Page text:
inc (hl)	; if bit 7 is 1, increase value held in "b7" by 1, i.e it is now CODE "1"
ch6:	inc hl		; first now increase the address HL points to, to "b6"
bit 6,a		; and so on...
jr z,ch5
inc (hl)
ch5:	inc hl
bit 5,a
jr z,ch4
inc (hl)
ch4:	inc hl
bit 4,a
jr z,ch3
inc (hl)

; 9920 DATA...

ch3:	inc hl
bit 3,a
jr z,ch2
inc (hl)
ch2:	inc hl
bit 2,a
jr z,ch1
inc (hl)
ch1:	inc hl
bit 1,a
jr z,ch0
inc (hl)
ch0:	inc hl
bit 0,a
jr z,finale
inc (hl)
inc hl
finale:	ret

; these aren't in the DATA statements - you POKE the value shown, the machine code works out the other eight bytes

store:	defb 0	; start address + 65 - POKE value to convert here
b7:	defb 0	; these will be 48 (CODE "0") or 49 (CODE "1") at end of routine.
b6:	defb 0
b5:	defb 0
b4:	defb 0
b3:	defb 0
b2:	defb 0
b1:	defb 0
b0:	defb 0``````
Spectribution: Dr. Jim's Sinclair computing pages.
Features my own programs, modified type-ins, RZXs, character sets & UDGs, and QL type-ins... so far!
Manu128k
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### Re: converting decimal into binary string

If the number would always be between 0 and 255 and you can spare a single square of the screen for a moment, then there is a much simpler way IMHO, maybe faster too. Just POKE it to the screen, and read 1 bit each time with point(). No divisions and you got your number in binary format. If you think this approach could be of some use for you, I can elaborate further.
uglifruit
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### Re: converting decimal into binary string

Completely stealing [mention]TMD2003[/mention]'s the idea of doing it in hybrid m/c and BASIC

I thought, why not modify the BASIC program itself?
I wrote a quick assembly routine to that modfies LINE 1 of the program from LET b\$="FAKETEXT" to LET b\$="00101100" (or whatever the required string is).
Very quick in operation, just one POKE required with the input variable, then just RANDOMIZE USR address of routine, followed by GOSUB 1 to get the result in b\$.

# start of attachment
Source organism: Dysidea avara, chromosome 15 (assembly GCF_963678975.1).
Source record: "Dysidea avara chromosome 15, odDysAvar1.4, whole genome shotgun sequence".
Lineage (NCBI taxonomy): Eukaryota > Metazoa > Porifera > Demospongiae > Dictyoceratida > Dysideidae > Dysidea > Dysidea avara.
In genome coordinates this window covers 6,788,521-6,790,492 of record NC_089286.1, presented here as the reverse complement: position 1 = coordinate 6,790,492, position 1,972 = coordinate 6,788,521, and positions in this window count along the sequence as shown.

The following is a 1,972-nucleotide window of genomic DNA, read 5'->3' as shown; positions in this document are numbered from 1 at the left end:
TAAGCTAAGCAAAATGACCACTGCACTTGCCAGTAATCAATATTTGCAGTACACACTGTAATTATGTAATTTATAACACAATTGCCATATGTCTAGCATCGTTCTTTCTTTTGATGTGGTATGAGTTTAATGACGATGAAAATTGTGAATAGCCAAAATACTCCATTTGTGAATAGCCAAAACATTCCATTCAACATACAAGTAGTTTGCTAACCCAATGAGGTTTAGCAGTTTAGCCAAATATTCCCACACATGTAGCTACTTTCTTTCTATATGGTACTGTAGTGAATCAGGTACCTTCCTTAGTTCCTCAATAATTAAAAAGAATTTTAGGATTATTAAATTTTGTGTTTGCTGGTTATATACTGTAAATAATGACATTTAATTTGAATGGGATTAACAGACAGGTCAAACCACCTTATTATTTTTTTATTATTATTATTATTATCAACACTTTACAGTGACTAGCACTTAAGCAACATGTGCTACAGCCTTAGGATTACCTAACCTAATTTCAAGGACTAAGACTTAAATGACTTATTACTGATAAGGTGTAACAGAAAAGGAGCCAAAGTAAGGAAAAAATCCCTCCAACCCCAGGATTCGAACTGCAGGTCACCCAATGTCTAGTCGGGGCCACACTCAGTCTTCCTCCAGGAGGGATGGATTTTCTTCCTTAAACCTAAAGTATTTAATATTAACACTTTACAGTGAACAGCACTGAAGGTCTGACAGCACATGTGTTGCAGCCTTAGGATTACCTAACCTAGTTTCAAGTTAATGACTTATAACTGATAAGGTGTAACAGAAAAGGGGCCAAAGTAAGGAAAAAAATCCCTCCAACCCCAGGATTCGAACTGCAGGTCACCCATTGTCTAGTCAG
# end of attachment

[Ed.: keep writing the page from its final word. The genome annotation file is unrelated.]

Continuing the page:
Code: Select all

`````` ;                                              ; DEC to BIN
; LINE 1 of BASIC should be    1 LET b\$="12345678":RETURN

; This is a RELOCATABLE routine

org     65000

ld      a,0                     ;  ADDRESS of this routine + 1 is POKED with number to be BIN'd

ld      hl,(23635)              ;  Address Of The System Variable pointing at the BASIC Program (PROG)
ld      de,8                    ;  first line of BASIC should be LET b\$="12345678" starts at that System Variable + 9
add     hl,de                   ;  HL now points at the first byte of the string

ld      b,8                     ; counter 8 times
fill_loop:
inc     hl
djnz    fill_loop               ; do it again if counter is not zero

; HL currently points at address of last character in string

ld      b,8                     ; counter
; A still contains the number
change_loop:
rra                             ; rotate bitwise right.  Leftmost bit becomes carry flag
jr      nc,dont_change          ; if carry flag isn't set, then don't do anything
ld      (hl),"1"                ; but if it IS set, then make the string character a '1'
dont_change:
dec     hl                      ; move to the previous string address
djnz    change_loop             ; do this 8 times in total